What thematic idea is embodied in Hawthrone's use of a "magic circle" or "circle" surrounding Hester and Pearl throughout the novel?
This reference begins in Chapter 2 of "The Scarlet Letter" and continues until the end of the novel.
In Chapter II of "The Scarlet Letter," Hawthorne writes,
Those who had before known her [Hester], and had expected to behold her dimmed and obscured by a disastrous cloud, were astonished, and even startled, to perceive how her beauty shone out, and made a halo of the misfortune and ignominy in which she was enveloped. It may be true, that, to a sensitive observer, there was something exquisitely painful in it.
One of Hawthorne's themes is the Individual vs. Society. By the use of this "halo" or "circle" around Hester and her child, the conflict of the individual against a restrictive society becomes apparent. As a child born of Nature--"worthy to have been brought forth in Eden"(Ch. VI)--and not within the restrictive Puritan society, Pearl does not get along with the other children who are cruel to her:
Pearl was a born outcast of the infantile world....the destiny that had drawn an inviolable circle round about her; the whole peculiarity, in short, of her position in respect to other children....the little Puritans, being of the most intolerant brood that ever lived...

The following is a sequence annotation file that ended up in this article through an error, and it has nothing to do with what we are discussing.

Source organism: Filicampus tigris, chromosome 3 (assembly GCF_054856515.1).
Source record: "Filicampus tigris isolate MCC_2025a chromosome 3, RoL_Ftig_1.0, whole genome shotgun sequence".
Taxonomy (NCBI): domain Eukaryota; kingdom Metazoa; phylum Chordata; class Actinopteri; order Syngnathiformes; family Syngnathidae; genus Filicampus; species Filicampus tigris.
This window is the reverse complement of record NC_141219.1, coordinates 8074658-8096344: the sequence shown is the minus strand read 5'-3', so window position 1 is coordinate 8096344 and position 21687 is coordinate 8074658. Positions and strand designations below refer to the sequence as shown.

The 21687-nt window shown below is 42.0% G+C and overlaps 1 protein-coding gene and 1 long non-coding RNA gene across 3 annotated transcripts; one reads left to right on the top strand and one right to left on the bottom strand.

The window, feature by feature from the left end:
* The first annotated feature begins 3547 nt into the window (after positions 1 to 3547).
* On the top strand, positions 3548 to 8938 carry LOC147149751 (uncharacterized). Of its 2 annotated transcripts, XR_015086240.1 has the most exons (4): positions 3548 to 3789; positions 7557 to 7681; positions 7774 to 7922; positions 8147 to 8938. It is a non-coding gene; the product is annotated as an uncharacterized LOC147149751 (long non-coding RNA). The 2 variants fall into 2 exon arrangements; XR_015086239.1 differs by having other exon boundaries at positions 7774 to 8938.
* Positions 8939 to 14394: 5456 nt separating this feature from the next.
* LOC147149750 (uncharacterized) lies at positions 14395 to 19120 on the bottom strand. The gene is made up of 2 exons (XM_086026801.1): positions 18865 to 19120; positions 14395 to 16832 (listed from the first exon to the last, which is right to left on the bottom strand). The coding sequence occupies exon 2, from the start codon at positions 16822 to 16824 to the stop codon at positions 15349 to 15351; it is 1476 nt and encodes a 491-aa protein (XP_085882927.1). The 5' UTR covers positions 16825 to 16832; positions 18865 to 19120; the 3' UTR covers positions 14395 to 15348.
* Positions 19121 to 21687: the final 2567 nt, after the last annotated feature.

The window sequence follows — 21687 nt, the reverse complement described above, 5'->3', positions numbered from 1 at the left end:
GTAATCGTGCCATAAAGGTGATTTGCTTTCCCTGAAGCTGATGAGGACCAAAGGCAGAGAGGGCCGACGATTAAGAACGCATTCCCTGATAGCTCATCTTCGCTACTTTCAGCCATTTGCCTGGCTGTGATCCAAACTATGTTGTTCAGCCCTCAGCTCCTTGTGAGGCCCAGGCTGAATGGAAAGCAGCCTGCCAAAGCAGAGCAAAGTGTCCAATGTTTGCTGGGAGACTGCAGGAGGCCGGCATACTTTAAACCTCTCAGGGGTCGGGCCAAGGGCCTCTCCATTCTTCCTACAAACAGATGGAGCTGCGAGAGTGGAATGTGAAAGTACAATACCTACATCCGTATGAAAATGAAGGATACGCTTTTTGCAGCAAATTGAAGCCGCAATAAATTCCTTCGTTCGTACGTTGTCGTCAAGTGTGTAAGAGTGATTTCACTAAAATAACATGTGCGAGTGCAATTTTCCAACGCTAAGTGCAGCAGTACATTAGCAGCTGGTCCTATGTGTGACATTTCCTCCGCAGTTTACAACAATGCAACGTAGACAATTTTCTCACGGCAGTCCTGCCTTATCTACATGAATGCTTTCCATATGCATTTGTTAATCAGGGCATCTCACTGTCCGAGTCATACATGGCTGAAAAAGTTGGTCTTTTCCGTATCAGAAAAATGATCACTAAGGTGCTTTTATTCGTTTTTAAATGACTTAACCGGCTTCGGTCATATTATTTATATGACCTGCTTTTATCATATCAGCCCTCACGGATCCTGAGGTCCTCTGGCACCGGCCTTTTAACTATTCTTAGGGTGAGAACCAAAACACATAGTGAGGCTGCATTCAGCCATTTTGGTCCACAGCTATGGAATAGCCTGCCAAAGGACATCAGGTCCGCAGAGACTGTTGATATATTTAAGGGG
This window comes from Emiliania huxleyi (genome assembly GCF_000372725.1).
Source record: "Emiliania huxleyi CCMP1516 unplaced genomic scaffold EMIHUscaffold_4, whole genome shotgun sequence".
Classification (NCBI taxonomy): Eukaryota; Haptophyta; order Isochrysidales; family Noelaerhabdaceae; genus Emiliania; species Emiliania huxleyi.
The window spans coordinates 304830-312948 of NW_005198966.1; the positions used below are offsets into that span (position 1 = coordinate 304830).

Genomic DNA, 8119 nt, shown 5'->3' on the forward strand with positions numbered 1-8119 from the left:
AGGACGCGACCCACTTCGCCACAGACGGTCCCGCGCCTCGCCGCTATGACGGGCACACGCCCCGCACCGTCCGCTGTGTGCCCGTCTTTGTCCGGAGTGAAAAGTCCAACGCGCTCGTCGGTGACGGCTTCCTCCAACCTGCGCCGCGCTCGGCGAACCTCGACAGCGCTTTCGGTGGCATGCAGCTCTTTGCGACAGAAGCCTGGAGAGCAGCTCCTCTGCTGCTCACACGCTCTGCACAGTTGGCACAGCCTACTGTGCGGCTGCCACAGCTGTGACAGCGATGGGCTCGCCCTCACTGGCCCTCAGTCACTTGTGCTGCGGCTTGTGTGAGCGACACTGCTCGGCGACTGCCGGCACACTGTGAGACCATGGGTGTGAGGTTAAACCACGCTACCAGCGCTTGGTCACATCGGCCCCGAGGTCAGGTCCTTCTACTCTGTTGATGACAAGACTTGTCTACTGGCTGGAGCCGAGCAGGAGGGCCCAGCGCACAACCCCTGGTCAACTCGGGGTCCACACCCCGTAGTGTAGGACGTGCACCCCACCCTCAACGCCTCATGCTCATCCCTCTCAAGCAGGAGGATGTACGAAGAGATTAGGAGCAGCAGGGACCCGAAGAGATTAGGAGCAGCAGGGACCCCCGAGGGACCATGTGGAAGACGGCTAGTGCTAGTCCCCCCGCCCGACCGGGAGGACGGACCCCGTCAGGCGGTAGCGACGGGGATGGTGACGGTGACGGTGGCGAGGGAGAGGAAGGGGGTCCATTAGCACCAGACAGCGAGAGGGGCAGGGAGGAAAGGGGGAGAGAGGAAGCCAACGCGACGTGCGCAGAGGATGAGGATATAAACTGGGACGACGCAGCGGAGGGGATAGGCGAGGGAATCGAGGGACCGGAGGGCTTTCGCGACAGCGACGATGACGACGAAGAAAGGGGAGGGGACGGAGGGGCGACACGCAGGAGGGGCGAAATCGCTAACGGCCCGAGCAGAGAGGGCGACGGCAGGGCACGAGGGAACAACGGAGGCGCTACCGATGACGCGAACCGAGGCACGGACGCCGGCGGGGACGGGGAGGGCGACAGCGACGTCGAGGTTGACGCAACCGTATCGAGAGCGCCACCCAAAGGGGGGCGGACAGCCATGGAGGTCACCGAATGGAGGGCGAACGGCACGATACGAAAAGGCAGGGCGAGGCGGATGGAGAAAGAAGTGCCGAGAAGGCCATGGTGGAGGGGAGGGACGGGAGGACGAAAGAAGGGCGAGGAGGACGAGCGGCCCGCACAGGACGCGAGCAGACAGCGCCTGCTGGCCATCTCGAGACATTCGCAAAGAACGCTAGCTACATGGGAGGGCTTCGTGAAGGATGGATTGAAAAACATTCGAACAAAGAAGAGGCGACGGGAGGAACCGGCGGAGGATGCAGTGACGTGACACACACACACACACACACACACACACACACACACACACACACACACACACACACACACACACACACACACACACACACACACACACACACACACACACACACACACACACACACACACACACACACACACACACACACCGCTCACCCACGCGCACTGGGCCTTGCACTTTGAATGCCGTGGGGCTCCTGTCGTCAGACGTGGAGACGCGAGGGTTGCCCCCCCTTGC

And, as she plays, Pearl sometimes makes a circle herself; that is, she surrounds the scarlet A with weeds, a reminder to her mother of her terrible isolation.
Later, in Chapter XXII, "The Procession," as Dimmesdale in his ethereal state passes Hester without recognition, Hester senses within herself
that her whole orb of life, both before and after, was connected with this spot [the scaffold] as with the one point that gave it unity.
So the circle is represented here as the circle of the round scaffold which isolates and defines Hester. Isolated from the community by her sin, Hester has come to be defined by the letter that she wears upon her bosom. True, the meanings of the A change, but the end result is Hester's aloneness and conflict with society. Yet, although the readers' sympathies are attached to the individual's freeing him/herself of the circular constraints of society --Dimmesdale's exposure of his letter and his confession, Hester's going to England after Dimmesdale dies--Hester returns to the humble cottage and picks up the scarlet A and willingly replaces it upon her clothing. Evidently, Hester cannot break free of her misfortune and ignominy imposed upon her by the restrictive Puritan society.